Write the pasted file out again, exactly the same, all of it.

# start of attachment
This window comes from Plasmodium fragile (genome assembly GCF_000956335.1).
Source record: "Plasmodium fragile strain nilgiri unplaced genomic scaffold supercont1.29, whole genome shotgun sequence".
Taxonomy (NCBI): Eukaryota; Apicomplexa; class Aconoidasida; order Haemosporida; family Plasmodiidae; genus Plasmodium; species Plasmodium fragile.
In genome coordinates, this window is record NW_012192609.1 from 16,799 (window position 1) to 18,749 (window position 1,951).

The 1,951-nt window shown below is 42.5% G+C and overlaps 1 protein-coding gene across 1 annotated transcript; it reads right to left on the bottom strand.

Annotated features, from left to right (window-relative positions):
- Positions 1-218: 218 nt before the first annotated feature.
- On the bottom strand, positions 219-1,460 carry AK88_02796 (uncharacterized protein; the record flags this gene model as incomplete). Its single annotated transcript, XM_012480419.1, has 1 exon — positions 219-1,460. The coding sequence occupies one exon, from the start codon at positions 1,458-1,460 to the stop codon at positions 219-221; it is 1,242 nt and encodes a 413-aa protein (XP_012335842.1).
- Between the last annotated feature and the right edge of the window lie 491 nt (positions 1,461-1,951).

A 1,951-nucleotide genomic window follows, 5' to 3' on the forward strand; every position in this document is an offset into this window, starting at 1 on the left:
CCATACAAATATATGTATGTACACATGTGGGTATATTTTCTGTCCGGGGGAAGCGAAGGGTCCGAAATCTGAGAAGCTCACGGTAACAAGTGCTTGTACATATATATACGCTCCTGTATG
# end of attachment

This window comes from Plasmodium fragile (genome assembly GCF_000956335.1).
Source record: "Plasmodium fragile strain nilgiri unplaced genomic scaffold supercont1.29, whole genome shotgun sequence".
Taxonomy (NCBI): Eukaryota; Apicomplexa; class Aconoidasida; order Haemosporida; family Plasmodiidae; genus Plasmodium; species Plasmodium fragile.
In genome coordinates, this window is record NW_012192609.1 from 16,799 (window position 1) to 18,749 (window position 1,951).

The 1,951-nt window shown below is 42.5% G+C and overlaps 1 protein-coding gene across 1 annotated transcript; it reads right to left on the bottom strand.

Annotated features, from left to right (window-relative positions):
- Positions 1-218: 218 nt before the first annotated feature.
- On the bottom strand, positions 219-1,460 carry AK88_02796 (uncharacterized protein; the record flags this gene model as incomplete). Its single annotated transcript, XM_012480419.1, has 1 exon — positions 219-1,460. The coding sequence occupies one exon, from the start codon at positions 1,458-1,460 to the stop codon at positions 219-221; it is 1,242 nt and encodes a 413-aa protein (XP_012335842.1).
- Between the last annotated feature and the right edge of the window lie 491 nt (positions 1,461-1,951).

A 1,951-nucleotide genomic window follows, 5' to 3' on the forward strand; every position in this document is an offset into this window, starting at 1 on the left:
CCATACAAATATATGTATGTACACATGTGGGTATATTTTCTGTCCGGGGGAAGCGAAGGGTCCGAAATCTGAGAAGCTCACGGTAACAAGTGCTTGTACATATATATACGCTCCTGTATG